Tuesday, August 14, 2012

#5.5 "SURVEYS," A Guest Whine

Editorial note: 

Although my blog, "The  Bottom Whine," has been up and running for only five months, I have had a number of requests from readers to guest whine. The blog below -- "Surveys" -- written by Jacqueline Gum. is the first.  

My next blog -- "Drivers and Pedestrians" -- will appear September 1.  


     When I first started receiving surveys, I was flattered that anyone so deeply cared about my opinion. I knew it was all marketing, but still believed that these companies were interested in improving their services, or at the very least their customer service. Because I have a background in sales and marketing, I bought in because it made sense …take it to the people. Let’s improve by giving them what they want.

When I received my first survey, it was a one page, ten question document that arrived via snail mail. There was a dollar bill taped to a very gracious thank you note, along with a stamped return envelope. I gave consideration to my answers and was careful to write in legible handwriting.

Fast forward several years. Today I can’t purchase any item online without Survey Monkey popping up on my screen. And I have every pop-up blocker available. These surveys are redundant…same questions. I answered the first dozen. Now I find myself screaming at my computer screen, “You asked me these questions last week, dammit…I already told you! Hello? Anybody reading these?”

The very worst offender is my cable provider who, I’m convinced, has a whole department dedicated to pissing off the customer by inundating them with email surveys, phone surveys, and old fashioned snail mail surveys, sans the dollar bill and stamped return envelope. Fact is, they repeatedly overbill me, and can’t provide the services they promised me, and when I do need a technician, seems he can’t fix what’s broken and they have to send another tech and this sets up another argument with billing. Yet the recording asks, “How would you rate your service today on a scale of 1-10 “Minus ten” I answer. “I’m sorry, we didn’t understand. Please use the numbers on your keypad.”

No matter how poorly I rate them, nothing changes. I can’t switch providers because there are none available to me. After complaining about a particularly inept technician, they sent the same tech to fix the problem he couldn’t fix in the first place. But my phone rang just after he left, “Hello,” the recording said sweetly. “We’re conducting a survey regarding your latest service call.”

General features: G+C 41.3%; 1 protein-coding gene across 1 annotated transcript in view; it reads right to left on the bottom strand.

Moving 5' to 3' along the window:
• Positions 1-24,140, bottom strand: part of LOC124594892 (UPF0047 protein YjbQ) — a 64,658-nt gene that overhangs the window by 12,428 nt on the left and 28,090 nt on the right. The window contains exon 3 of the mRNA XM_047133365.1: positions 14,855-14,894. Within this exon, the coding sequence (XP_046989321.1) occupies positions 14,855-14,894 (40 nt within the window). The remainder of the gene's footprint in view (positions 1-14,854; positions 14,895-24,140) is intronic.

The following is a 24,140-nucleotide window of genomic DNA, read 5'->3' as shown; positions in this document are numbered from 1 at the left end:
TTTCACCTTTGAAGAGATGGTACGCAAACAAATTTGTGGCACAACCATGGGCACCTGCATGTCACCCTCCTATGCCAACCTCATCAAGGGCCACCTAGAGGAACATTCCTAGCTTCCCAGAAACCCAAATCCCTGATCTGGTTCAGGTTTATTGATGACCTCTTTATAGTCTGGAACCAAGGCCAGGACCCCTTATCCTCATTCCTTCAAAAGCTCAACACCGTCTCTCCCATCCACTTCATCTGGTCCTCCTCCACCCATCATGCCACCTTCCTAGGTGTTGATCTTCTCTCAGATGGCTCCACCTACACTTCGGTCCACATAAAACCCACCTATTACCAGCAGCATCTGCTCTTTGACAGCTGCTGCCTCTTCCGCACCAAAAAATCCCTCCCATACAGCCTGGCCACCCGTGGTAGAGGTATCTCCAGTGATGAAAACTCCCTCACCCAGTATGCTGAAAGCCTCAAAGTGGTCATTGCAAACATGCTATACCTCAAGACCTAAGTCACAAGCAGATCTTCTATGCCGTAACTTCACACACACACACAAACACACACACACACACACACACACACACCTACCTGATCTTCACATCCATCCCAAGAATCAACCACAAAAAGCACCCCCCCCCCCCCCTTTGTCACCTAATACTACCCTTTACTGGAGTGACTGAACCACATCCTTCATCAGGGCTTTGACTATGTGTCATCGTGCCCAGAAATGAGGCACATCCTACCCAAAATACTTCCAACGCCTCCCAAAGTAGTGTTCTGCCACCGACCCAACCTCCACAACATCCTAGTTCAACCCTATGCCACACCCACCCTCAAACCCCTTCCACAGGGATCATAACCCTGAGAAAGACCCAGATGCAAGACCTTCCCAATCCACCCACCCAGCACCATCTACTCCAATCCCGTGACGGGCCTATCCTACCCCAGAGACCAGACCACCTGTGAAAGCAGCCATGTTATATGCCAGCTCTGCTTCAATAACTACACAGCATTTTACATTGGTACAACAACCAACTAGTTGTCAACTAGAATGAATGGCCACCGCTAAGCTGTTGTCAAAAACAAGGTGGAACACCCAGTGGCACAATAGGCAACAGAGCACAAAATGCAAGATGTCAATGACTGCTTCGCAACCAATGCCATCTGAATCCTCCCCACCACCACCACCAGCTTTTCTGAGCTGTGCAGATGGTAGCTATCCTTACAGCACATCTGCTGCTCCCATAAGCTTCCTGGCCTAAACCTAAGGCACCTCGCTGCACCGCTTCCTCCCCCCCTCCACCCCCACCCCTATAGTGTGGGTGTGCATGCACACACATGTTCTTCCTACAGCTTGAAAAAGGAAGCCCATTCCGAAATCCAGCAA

THE BOTTOM WHINE: I don’t fill out or answer surveys anymore. It’s another good idea gone amuck by overuse. Hey, listen up corporate America! If your sales are declining, instead of scratching your head, READ the surveys. But I suspect, after all these many years of soliciting my opinion, that you don’t give a damn what I think; you just want me to think you do. Whine, whine, whine J

(Thanks for the opportunity Carol, to be a part of your wonderful, whiny blog! I’m both flattered and humbled.)

Jacqueline Gum is the author of Confessions of a Corporate Slut and is now shopping her second novel, The Accuser’s Burden. Her witty and insightful blog, Where’s the Justice, focuses on social injustice. Visit her website at www.jacquelinegum.com


  1. Loved this blog by Jacqueline Gum. She hit the nail on the head and I am right there with her screaming at the computer.
    I highly recommend picking up her book, Confessions of a Corporate Slut. Great read.

  2. Great guest blog! I hate telephone "surveys" that are really sales calls. Last night I got a weird one. I answered the phone, heard a few clicks, and then a voice said, "Hello. Is the woman of the house in?" My one-word answer, "Yes." Long pause. Then the caller hung up. Did she expect me to say, "That's me! I'm so glad you called!" ?? NOT.

  3. I hate these, too. I once read a book, which although it was a mystery novel, had an insightful comment about how only in America will you find comment cards, surveys, etc. In other countries, businesses just expect their employees to do their best, and if there is a problem, they'll hear about it. In the US we need to be reassured that we are doing a good job. I wonder, is this because we can no longer expect the best out of our employees?